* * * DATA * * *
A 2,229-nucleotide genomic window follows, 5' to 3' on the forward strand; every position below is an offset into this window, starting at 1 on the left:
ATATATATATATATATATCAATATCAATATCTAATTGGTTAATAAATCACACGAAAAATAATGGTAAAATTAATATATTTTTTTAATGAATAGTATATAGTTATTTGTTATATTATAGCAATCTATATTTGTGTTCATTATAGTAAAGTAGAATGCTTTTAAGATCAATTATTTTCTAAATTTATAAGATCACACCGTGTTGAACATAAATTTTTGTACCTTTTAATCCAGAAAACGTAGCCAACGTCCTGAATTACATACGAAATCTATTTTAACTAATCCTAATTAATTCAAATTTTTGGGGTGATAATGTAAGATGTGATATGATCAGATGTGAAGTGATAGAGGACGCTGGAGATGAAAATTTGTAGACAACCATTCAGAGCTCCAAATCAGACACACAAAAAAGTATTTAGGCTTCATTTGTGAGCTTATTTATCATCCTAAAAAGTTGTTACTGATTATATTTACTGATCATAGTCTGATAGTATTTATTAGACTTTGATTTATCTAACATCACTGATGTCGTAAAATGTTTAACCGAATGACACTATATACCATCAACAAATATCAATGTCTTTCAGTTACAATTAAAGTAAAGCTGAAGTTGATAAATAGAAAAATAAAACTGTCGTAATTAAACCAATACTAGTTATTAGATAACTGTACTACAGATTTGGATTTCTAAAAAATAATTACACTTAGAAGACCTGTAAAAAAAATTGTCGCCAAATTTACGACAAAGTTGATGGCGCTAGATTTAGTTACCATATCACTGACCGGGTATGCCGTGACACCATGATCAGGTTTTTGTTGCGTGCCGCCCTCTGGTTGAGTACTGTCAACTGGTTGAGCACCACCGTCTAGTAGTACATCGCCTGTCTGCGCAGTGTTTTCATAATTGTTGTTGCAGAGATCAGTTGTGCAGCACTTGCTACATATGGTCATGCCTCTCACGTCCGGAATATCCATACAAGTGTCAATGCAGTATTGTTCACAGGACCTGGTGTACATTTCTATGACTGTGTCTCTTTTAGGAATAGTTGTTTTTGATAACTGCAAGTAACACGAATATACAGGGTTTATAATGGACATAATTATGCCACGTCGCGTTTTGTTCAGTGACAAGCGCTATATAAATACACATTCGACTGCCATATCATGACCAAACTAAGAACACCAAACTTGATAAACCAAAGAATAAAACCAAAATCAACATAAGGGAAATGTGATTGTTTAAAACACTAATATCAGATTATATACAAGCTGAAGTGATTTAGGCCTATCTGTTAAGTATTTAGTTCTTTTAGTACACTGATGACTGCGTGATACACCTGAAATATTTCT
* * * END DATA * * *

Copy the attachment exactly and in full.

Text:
A 2,229-nucleotide genomic window follows, 5' to 3' on the forward strand; every position below is an offset into this window, starting at 1 on the left:
ATATATATATATATATATCAATATCAATATCTAATTGGTTAATAAATCACACGAAAAATAATGGTAAAATTAATATATTTTTTTAATGAATAGTATATAGTTATTTGTTATATTATAGCAATCTATATTTGTGTTCATTATAGTAAAGTAGAATGCTTTTAAGATCAATTATTTTCTAAATTTATAAGATCACACCGTGTTGAACATAAATTTTTGTACCTTTTAATCCAGAAAACGTAGCCAACGTCCTGAATTACATACGAAATCTATTTTAACTAATCCTAATTAATTCAAATTTTTGGGGTGATAATGTAAGATGTGATATGATCAGATGTGAAGTGATAGAGGACGCTGGAGATGAAAATTTGTAGACAACCATTCAGAGCTCCAAATCAGACACACAAAAAAGTATTTAGGCTTCATTTGTGAGCTTATTTATCATCCTAAAAAGTTGTTACTGATTATATTTACTGATCATAGTCTGATAGTATTTATTAGACTTTGATTTATCTAACATCACTGATGTCGTAAAATGTTTAACCGAATGACACTATATACCATCAACAAATATCAATGTCTTTCAGTTACAATTAAAGTAAAGCTGAAGTTGATAAATAGAAAAATAAAACTGTCGTAATTAAACCAATACTAGTTATTAGATAACTGTACTACAGATTTGGATTTCTAAAAAATAATTACACTTAGAAGACCTGTAAAAAAAATTGTCGCCAAATTTACGACAAAGTTGATGGCGCTAGATTTAGTTACCATATCACTGACCGGGTATGCCGTGACACCATGATCAGGTTTTTGTTGCGTGCCGCCCTCTGGTTGAGTACTGTCAACTGGTTGAGCACCACCGTCTAGTAGTACATCGCCTGTCTGCGCAGTGTTTTCATAATTGTTGTTGCAGAGATCAGTTGTGCAGCACTTGCTACATATGGTCATGCCTCTCACGTCCGGAATATCCATACAAGTGTCAATGCAGTATTGTTCACAGGACCTGGTGTACATTTCTATGACTGTGTCTCTTTTAGGAATAGTTGTTTTTGATAACTGCAAGTAACACGAATATACAGGGTTTATAATGGACATAATTATGCCACGTCGCGTTTTGTTCAGTGACAAGCGCTATATAAATACACATTCGACTGCCATATCATGACCAAACTAAGAACACCAAACTTGATAAACCAAAGAATAAAACCAAAATCAACATAAGGGAAATGTGATTGTTTAAAACACTAATATCAGATTATATACAAGCTGAAGTGATTTAGGCCTATCTGTTAAGTATTTAGTTCTTTTAGTACACTGATGACTGCGTGATACACCTGAAATATTTCT